Comorbility Between Substance Abuse and Mental Illness

Comorbility Between Substance Abuse and Mental Illness

Research indicates that there is a considerable rate of comorbidity between mental illness and addiction. However, it does not necessarily imply that one condition contributes to the other. Instead, one needs to consider several factors, since people with mental health issues might use alcohol and illegal drugs to:


One might use alcohol or drugs to reduce hallucinations, tension, sleep problems, depressions, anxiety, and side effects of medicines.

Feel better

One might use harmful substances since they help them to feel more accepted and comfortable. Therefore, one might feel as if they are not suffering from any mental problem.

Although substance abuse might make one feel better for a limited period, heavy or regular use can worsen their mental health problems with time. That means they might find themselves in the middle of a cycle of substance abuse. In particular, substances harm one’s relationships and health and worsen their symptoms. However, if you wish to find out the relationship between substance abuse and mental health, you can continue to read this guide:

Common co-occurring disorders

One can find several mental complications that are commonly associated with substance abuse, including:


Anxiety refers to inappropriate and excessive fear of everyday events and situations. In some cases, people who struggle with anxiety tend to abuse substances to help in easing such feelings. The common symptoms of anxiety include:

  • Jumpiness
  • Racing heart
  • Dizziness, trembling, and nausea
  • Focused on worse case scenarios
  • Constantly feeling on edge


It implies a debilitating condition that clouds the judgment of a sufferer and limits them from enjoying their life. Depressed people might use depressants to numb pain or stimulants to feel good. In reality, such drugs worsen depression. The signs of depression include:

  • Unable to experience pleasure
  • Feeling unworthy and guilty
  • Changes in sleeping habits
  • Loss of energy

Bipolar disorder

Bipolar disorder is grouped into I and II. The person should have a previous major depressive depression and experience at least one manic episode to be classified under bipolar I disorder. In contrast, bipolar II encompasses at least one episode of hypomania, but the most dominant state is depression. The symptoms of hypomania include:

  • Distractibility
  • Abnormally wired, jumpy, or upbeat
  • Poor decision-making, including making foolish investments, taking sexual risks, or going buying sprees.
  • Racing thoughts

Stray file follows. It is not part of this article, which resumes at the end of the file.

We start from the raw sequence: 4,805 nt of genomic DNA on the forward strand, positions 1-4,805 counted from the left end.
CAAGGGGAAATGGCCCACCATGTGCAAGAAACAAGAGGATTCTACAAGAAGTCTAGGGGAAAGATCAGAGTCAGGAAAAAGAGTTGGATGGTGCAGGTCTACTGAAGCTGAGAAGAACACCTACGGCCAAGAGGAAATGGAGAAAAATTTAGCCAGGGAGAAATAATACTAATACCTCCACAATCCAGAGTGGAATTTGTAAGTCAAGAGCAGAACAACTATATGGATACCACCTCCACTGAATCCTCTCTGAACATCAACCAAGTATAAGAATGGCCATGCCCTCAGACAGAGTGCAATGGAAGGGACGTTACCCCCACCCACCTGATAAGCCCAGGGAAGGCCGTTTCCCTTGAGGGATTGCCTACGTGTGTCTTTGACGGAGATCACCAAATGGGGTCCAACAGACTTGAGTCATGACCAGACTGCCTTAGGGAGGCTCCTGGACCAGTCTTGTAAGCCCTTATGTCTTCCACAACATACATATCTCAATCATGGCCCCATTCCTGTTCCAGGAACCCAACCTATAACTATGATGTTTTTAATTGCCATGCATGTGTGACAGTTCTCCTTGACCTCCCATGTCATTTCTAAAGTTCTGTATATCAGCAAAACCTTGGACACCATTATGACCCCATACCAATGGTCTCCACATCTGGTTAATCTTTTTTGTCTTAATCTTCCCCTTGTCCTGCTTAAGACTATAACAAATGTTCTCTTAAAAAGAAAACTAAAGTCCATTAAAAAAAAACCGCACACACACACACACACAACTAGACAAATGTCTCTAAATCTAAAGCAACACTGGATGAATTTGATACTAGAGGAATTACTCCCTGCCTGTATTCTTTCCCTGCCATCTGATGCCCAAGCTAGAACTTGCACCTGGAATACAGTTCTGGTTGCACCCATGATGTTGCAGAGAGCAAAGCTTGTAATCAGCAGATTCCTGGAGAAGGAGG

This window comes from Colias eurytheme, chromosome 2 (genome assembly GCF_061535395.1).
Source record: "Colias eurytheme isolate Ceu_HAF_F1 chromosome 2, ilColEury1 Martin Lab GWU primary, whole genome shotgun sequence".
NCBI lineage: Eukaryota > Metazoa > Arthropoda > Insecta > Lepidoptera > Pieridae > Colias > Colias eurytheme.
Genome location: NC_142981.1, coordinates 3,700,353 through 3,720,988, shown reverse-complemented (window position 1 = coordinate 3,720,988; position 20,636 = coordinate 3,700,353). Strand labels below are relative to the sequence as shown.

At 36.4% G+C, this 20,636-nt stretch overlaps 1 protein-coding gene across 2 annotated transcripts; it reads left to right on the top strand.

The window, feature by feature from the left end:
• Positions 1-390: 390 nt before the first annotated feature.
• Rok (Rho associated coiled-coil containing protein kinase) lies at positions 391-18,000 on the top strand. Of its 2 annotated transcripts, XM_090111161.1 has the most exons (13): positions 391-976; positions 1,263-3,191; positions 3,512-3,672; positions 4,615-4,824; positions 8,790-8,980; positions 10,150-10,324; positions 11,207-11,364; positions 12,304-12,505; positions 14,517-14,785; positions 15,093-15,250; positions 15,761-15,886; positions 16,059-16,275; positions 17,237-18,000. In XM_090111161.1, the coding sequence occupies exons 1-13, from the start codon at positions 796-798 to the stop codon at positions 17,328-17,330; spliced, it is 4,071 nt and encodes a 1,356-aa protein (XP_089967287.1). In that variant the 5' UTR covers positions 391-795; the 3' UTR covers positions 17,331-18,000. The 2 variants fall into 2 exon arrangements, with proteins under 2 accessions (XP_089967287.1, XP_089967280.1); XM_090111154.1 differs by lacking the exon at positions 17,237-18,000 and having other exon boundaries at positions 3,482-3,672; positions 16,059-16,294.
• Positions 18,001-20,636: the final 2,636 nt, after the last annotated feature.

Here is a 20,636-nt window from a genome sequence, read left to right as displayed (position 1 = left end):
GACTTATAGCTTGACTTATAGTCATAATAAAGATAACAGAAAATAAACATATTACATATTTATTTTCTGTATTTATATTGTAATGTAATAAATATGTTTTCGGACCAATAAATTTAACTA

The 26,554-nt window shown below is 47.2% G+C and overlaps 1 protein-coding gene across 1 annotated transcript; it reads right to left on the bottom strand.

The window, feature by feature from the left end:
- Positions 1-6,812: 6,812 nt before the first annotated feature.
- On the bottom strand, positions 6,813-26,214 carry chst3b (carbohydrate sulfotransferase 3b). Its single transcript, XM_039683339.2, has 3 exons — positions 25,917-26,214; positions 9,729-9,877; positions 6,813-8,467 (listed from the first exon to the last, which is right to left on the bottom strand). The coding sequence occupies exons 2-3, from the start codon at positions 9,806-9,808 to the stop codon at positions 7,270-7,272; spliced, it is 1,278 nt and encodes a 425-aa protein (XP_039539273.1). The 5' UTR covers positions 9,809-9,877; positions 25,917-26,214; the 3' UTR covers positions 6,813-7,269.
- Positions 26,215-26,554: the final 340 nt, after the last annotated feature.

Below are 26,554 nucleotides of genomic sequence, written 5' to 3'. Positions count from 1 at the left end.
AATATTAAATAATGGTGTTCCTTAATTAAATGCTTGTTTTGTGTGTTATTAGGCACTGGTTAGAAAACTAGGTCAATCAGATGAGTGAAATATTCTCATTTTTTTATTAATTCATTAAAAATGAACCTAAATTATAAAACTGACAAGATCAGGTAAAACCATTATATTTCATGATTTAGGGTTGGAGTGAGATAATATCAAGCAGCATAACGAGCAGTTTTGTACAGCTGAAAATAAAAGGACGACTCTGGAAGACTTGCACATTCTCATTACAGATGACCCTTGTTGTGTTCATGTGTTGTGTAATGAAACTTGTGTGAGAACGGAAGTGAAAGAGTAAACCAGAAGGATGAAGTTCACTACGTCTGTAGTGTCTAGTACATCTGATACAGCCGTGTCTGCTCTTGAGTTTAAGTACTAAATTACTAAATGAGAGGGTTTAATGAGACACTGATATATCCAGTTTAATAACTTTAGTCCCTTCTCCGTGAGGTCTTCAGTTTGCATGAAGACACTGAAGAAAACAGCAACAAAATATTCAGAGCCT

• Unusual talkativeness
  • Reduced need for sleep
  • An exaggerated sense of self-confidence (euphoria) and well-being
  • Increased activity, agitation, or energy

Other conditions such as borderline personality disorder, antisocial personality disorder, and schizophrenia are related to drug addiction.

Risk factors for substance abuse and mental illness

Mental illness and substance abuse have a complex relationship which is challenging to disentangle their overlapping symptoms. Below are the common risks which contribute to substance abuse and the development of mental illness.

Adverse childhood experiences and trauma: Post-traumatic stress from emotional/physical abuse during childhood or war exposes one to the risk of abusing drugs, making it difficult for one to recover from a substance use disorder.

Stress: Substantial amounts of stress can result in reduced impulsivity and behavioral control, contributing to substance abuse or mental health issues.

Brain region involvement– Mental illnesses and addictive substances affect the same parts of the brain. They might change the neurotransmitter systems implicated in mental health conditions and substance use disorders.

Epigenetic influences and genetic vulnerabilities- Genes that influence the brain components’ actions that carry messages between neurons such as serotonin and dopamine might be affected by harmful substances and dysregulated in mental illness. The environment of a person, such as the one that contributes to chronic stress and diet, can interact with biological mechanisms and genetic vulnerabilities that trigger addiction-related behavior or mood disorders.

Treatment for co-occurring disorders

For several decades, therapists have used an integrated treatment model to treat substance abuse, which co-occurs with a mental health disorder. In particular, the treatment encompasses cognitive behavioral therapy that boosts coping and interpersonal skills and approaches that support a functional recovery and maintain motivation. In cases where evidence demonstrates that medications help treat drug abuse disorders, therapists use them and other medications that help manage and treat mental health conditions. If you wish to view more, you can look at the Infinite Recovery site.

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M Ateeq